Contextual + Behavioral: It Depends The Meaning Of 'Bass'

I am not sure if Keith Piper and the crew he leads at Pretarget are fishermen, per se. But they sure do love to talk about "bass." Not the deep sounds that boom from my surround sound system, and not the
stringed instrument, but "bass" the fish.

Understanding the distinction among the possible meanings of "bass" is an idea that courses through almost all the promotional material the ad targeting company offers. It forms the core example Piper
cites when explaining how his company blends contextual and behavioral targeting. "Everything we do
comes down to the keyword," he tells me.

Pretarget was formed to expand upon the usual techniques employed by traditional behavioral
targeting. Piper, a veteran of the ad agency world, recalls his frustration as a media buyer with the
limitations of segmentation: "The segments we were being sold were irrelevant. 'Soccer moms' didn't apply to us in every campaign. We had a different target audience. We were trying to put a square peg in a round hole."

Coming off of a patent application he and a partner had made years ago, which mined content links
to extract keywords, Piper spun out what he sees as a different way of coming at the problem. "It
occurred to me that everyone buys keywords, and knows what keywords are and what they are
targeting with them." So his new company, Pretarget, starts with a list of keywords from a marketer
and then massages that list to conform to available data sets across a wide selection of data. "We use it to identify a variety of data sources and sets that we view as intent signals," he says. The data can
be gleaned from both contextual and behavioral in order to focus on users who are in-market with
intent. "The keyword is the seed to help identify segments and mash those components up into a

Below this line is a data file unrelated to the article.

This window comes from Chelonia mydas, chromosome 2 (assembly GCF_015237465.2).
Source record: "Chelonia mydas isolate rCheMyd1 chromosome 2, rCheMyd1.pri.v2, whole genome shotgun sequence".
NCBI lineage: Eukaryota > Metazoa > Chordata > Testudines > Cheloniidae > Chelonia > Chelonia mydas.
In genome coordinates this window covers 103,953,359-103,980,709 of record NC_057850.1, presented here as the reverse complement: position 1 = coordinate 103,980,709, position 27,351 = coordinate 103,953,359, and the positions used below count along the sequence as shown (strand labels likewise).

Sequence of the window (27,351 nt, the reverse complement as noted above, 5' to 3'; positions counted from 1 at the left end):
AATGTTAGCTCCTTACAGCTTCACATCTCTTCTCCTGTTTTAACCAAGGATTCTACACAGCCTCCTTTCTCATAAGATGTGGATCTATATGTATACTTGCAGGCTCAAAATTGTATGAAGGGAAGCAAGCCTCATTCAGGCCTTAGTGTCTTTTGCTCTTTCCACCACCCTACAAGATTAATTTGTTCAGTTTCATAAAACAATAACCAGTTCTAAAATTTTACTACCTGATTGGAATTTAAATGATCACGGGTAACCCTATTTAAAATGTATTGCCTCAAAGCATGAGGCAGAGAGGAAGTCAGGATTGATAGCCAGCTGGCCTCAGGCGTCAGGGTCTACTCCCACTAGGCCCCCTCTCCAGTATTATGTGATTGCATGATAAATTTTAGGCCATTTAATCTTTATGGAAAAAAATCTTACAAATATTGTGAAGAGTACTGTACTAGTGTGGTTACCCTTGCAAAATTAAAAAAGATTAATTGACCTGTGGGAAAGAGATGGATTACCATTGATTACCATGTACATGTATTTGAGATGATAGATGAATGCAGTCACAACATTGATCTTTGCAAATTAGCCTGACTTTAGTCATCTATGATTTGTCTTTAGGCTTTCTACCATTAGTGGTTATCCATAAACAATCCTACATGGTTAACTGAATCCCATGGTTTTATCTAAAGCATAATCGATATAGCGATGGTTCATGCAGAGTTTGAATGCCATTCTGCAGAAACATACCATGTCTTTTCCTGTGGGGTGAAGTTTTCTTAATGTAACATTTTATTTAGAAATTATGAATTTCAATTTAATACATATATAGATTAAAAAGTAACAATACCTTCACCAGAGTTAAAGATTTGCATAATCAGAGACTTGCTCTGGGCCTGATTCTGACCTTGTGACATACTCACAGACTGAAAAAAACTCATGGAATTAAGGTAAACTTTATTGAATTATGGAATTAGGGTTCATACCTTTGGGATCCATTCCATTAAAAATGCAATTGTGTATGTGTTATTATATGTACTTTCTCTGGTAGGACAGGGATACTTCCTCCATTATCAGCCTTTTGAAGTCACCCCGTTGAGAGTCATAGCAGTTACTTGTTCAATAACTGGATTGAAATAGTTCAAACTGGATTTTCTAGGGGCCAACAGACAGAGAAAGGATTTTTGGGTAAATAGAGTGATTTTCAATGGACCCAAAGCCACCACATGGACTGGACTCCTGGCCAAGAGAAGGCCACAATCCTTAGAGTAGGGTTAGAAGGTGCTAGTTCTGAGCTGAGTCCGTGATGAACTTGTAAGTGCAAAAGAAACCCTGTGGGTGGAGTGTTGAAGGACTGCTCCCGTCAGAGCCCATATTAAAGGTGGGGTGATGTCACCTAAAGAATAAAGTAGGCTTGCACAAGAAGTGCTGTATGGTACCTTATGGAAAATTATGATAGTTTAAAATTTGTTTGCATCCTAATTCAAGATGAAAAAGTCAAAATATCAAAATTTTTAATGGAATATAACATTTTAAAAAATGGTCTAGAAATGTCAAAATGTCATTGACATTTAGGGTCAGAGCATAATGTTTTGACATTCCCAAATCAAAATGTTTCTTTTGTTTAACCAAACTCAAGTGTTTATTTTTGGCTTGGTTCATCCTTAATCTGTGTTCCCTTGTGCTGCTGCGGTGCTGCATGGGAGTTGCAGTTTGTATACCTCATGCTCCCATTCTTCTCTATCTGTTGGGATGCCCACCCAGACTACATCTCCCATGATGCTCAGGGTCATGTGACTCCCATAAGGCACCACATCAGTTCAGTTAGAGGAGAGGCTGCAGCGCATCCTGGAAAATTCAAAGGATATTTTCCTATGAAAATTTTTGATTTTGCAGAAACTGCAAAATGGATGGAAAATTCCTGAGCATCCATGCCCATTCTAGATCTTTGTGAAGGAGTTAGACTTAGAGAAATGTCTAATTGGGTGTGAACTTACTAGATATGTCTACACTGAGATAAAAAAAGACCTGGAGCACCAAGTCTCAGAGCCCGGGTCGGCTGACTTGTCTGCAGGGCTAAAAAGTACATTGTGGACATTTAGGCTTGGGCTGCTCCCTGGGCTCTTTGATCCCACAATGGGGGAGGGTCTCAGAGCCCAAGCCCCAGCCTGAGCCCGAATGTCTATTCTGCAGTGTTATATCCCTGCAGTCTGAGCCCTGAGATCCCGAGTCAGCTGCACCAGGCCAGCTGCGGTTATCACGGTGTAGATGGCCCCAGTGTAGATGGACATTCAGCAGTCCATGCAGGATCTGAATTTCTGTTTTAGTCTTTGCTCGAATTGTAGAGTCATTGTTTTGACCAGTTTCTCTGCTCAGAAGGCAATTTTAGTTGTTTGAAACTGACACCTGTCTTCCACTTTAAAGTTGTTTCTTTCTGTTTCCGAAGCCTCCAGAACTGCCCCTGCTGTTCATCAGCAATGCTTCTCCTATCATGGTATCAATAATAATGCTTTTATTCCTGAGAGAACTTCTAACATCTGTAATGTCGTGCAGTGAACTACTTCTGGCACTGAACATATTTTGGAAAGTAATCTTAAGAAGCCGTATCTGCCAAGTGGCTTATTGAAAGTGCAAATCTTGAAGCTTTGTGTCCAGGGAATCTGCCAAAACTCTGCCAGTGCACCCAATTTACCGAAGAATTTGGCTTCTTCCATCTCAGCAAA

custom intensity segment," Piper says.

That is where the fish come in. "'Bass' can mean many things - a guitar, a beer, a shoe brand or fishing,"
he says. "If you look at just search data you don't know that, and if you look at page context you still
may not hit it. We look across contextual and behavioral sets. If we put them together, then what does
it tell us about a user? It gives us a better signal of what that user is looking for." It can also be applied
to many kinds of data sets to hone in on things like whether the user shopped for lures, or visited a bass
fishing page, or lives in a given region or shares content on fishing with others.

By then using the data to place the targeted ads in the contextually relevant places where that targeting
is most likely to show up, Piper says that the response has been substantially higher than when targeting
by context or behavioral alone: "Everyone has an assumption that content matters in making an

environment, and there is a general assumption that if you were to combine behavioral and contextual
then you can scale it better. We are hitting a user exhibiting a desired behavior in a contextually relevant
environment. The conversion rates really blew everyone away." Pretarget claims conversions of 20%,
compared to its own proprietary data on contextual (less than 15%) and behavioral alone (about 6%).

Calling it product "intentsity," Pretarget says its algorithms can also optimize on conversions to refine
the data sets it uses to re-weight towards those that perform better. In order to keep the system that
nimble, Pretarget relies on ad exchanges that offer real-time bidding.

Because you need to be quick to catch the right "bass," we guess.
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1 comment about "Contextual + Behavioral: It Depends The Meaning Of 'Bass'".
  1. John Jainschigg from World2Worlds, Inc. , September 9, 2011 at 4:26 p.m.

    Bass is good. More cowbell is better.